It took two years to print and bind the first 5,000 copies of the Book of Mormon, at a cost of $3,000. This was a huge undertaking, and required a staff of 10 to 12 working 12 hour days, six days a week. The job was not shipped off to Rochester, but handled locally, an example of Palmyra’s prominence in the business world in those years.
“It’s amazing what the process entailed to print a book!” says Bryon Andreasen, visiting from Springfield, Illinois. “What the Erie Canal allowed a community like this to do was something you would expect from New York City.”
You can still see the original ink stains on the third floor, along with wooden typeset boxes so popular today as curio shelves. The second floor houses the bindery, where it took one hour to sew and glue each book, after which it was hand-stenciled in gold letters.
On the first floor, you step into Grandin’s bookstore and circulating library. He sold popular books of the day—biographies of Ben Franklin and George Washington, essays on theology, and histories of the American Revolution. He stocked items like maps, games, pens,
pencils and ink. The cozy little shop is not very different from our bookstores today.
Back to the Present
All that history can make you hungry, thirsty and ready to return to the modern world. Stroll through the shops and restaurants in the village and see what else Palmyra has to offer.
A modern “print” shop uses computers and copiers to spit out documents, some in color, while you wait. Two book stores give you choices, from vintage, rare and collectible editions, to modestly priced used books, to hot-off-the-press new ones. This is the place to buy books on local history, especially the Erie Canal and Mormon Church.
Restaurant fare includes pizza, hamburgers, veggie wraps, Chinese, and more. Eat in or take out and enjoy a picnic in the village park, shaded by elegant old trees. For dessert, try gourmet coffee with fresh baked goods, or ice cream and homemade fudge. The kids might like some retro style treats that their parents will remember from the penny candy days. It’s all available right on Main Street.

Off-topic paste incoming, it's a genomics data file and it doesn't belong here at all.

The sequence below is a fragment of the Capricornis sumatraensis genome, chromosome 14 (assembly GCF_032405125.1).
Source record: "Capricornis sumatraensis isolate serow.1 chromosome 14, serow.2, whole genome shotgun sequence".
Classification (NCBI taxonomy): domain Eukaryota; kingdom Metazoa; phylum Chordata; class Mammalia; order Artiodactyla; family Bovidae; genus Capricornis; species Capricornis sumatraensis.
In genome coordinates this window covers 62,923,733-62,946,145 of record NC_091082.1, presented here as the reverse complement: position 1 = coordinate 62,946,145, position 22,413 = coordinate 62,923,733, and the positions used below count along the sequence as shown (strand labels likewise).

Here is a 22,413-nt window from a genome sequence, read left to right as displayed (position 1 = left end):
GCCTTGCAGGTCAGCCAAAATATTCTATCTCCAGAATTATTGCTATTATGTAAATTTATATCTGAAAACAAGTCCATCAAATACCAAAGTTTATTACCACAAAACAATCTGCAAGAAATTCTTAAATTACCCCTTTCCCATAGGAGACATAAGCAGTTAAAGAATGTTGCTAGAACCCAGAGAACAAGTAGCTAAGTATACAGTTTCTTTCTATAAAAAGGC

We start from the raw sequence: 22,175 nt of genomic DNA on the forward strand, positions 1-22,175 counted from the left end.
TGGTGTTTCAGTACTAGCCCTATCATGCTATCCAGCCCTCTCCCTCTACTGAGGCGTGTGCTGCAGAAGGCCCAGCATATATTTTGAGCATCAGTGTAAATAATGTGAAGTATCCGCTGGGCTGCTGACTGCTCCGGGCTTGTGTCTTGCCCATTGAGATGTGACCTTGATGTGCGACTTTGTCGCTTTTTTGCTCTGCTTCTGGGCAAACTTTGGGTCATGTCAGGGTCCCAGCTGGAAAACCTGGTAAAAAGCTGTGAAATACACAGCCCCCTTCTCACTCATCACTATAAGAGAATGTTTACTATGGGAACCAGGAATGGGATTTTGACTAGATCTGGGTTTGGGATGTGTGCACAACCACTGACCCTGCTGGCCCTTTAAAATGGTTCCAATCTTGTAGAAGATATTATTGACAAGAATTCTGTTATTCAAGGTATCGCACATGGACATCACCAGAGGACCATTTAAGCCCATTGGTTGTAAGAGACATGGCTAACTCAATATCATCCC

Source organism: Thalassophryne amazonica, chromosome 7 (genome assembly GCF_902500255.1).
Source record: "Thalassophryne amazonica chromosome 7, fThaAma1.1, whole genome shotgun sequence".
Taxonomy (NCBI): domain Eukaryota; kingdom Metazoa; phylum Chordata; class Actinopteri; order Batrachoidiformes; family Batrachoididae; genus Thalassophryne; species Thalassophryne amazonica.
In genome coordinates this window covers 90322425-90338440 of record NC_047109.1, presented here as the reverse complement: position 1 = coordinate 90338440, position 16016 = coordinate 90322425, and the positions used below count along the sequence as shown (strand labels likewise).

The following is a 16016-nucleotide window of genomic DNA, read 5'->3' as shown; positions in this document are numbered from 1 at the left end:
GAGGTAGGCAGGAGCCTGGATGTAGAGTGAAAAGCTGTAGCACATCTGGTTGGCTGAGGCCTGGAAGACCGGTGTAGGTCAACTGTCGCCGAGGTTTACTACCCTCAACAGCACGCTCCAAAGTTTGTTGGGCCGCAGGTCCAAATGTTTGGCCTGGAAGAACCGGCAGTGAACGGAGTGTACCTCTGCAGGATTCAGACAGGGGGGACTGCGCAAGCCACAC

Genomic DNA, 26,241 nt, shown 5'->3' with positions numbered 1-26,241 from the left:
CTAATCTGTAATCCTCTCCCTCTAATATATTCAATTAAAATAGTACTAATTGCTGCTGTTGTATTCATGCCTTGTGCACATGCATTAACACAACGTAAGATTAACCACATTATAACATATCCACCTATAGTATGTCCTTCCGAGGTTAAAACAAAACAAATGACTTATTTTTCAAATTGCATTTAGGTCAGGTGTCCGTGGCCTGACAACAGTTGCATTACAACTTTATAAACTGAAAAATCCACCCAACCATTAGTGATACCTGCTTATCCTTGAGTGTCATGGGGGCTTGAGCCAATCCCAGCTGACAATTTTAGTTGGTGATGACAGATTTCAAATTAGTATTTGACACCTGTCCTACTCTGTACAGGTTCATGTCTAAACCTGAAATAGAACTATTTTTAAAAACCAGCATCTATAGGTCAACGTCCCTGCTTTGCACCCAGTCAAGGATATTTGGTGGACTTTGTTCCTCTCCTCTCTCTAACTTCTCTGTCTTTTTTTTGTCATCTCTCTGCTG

If you’ve been inspired by the Alling Coverlet Museum, visit a quilt shop and start a project of your own. Or bring home a piece of the past from one of Palmyra’s antique shops.
The Erie Canal
Of course, you might not even be enjoying Palmyra at all if it weren’t for that 19th century feat of engineering: the Erie Canal. Dedicated in 1825, it opened up western New York to commerce as merchandise was shipped east and west faster and cheaper than ever before.
Today, we look to the canal to slow down our hectic pace rather than speed it up, as its tranquil, bucolic setting can soothe even the most frazzled nerves. Walk north one block from Historic Palmyra and down the wooden walkway. You’re at the new Palmyra Marina, complete with picnic tables and information kiosk.
Hike the Palmyra Wetland Nature Trail, with access a block north of the four churches. This easy, one-mile, self-guided loop gives you a chance to watch turtles, snakes, frogs, squirrels, herons and ducks, all at your own pace. Just west of the wetlands is Aqueduct Park, site of Lock 29. Here’s a chance to see a working lock, just as it was in the 1800s, as barges and recreational boats pass through.
Walk where the mule drivers walked. The Restored Aldrich Change Bridge from 1858 is there for you to cross over and under, just as they did in the old days. The park also includes restrooms, playgrounds, picnic tables, shelters, and grills, as well as access to the towpath trail.
Palmyra is more than just a landmark intersection. It’s the place to slow down, explore the past, and enjoy the present. Plan to visit soon, and see for yourself why it’s still “The Queen of Canal Towns.”
by Camy Sorbello
Camy Sorbello is a freelance writer who also teaches creative writing in the Finger Lakes area. Originally from Rochester, she lives in Ontario County. She enjoys small-town historical sites and museums wherever she travels. Visit her website at www.camysorbello.com.